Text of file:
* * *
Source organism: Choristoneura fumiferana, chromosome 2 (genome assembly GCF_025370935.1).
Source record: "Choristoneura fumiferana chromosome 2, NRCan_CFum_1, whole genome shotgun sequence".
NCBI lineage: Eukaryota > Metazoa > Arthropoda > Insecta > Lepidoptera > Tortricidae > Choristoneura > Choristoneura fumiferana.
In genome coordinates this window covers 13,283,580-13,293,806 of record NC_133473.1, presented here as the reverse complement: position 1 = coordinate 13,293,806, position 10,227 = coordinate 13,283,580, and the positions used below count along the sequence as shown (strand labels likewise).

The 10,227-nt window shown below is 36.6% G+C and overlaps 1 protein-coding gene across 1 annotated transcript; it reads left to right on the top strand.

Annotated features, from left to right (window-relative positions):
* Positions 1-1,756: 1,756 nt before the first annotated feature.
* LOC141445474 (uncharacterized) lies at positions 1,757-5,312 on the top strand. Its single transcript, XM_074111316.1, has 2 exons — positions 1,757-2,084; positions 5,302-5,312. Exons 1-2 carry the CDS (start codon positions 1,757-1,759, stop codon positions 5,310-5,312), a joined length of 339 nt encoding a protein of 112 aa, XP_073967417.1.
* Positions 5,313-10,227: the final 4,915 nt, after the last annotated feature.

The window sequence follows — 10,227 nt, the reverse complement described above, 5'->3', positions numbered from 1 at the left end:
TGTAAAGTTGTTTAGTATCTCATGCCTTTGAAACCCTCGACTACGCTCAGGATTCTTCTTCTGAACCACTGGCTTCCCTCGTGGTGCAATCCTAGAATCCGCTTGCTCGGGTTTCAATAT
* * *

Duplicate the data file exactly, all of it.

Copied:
Source organism: Choristoneura fumiferana, chromosome 2 (genome assembly GCF_025370935.1).
Source record: "Choristoneura fumiferana chromosome 2, NRCan_CFum_1, whole genome shotgun sequence".
NCBI lineage: Eukaryota > Metazoa > Arthropoda > Insecta > Lepidoptera > Tortricidae > Choristoneura > Choristoneura fumiferana.
In genome coordinates this window covers 13,283,580-13,293,806 of record NC_133473.1, presented here as the reverse complement: position 1 = coordinate 13,293,806, position 10,227 = coordinate 13,283,580, and the positions used below count along the sequence as shown (strand labels likewise).

The 10,227-nt window shown below is 36.6% G+C and overlaps 1 protein-coding gene across 1 annotated transcript; it reads left to right on the top strand.

Annotated features, from left to right (window-relative positions):
* Positions 1-1,756: 1,756 nt before the first annotated feature.
* LOC141445474 (uncharacterized) lies at positions 1,757-5,312 on the top strand. Its single transcript, XM_074111316.1, has 2 exons — positions 1,757-2,084; positions 5,302-5,312. Exons 1-2 carry the CDS (start codon positions 1,757-1,759, stop codon positions 5,310-5,312), a joined length of 339 nt encoding a protein of 112 aa, XP_073967417.1.
* Positions 5,313-10,227: the final 4,915 nt, after the last annotated feature.

The window sequence follows — 10,227 nt, the reverse complement described above, 5'->3', positions numbered from 1 at the left end:
TGTAAAGTTGTTTAGTATCTCATGCCTTTGAAACCCTCGACTACGCTCAGGATTCTTCTTCTGAACCACTGGCTTCCCTCGTGGTGCAATCCTAGAATCCGCTTGCTCGGGTTTCAATAT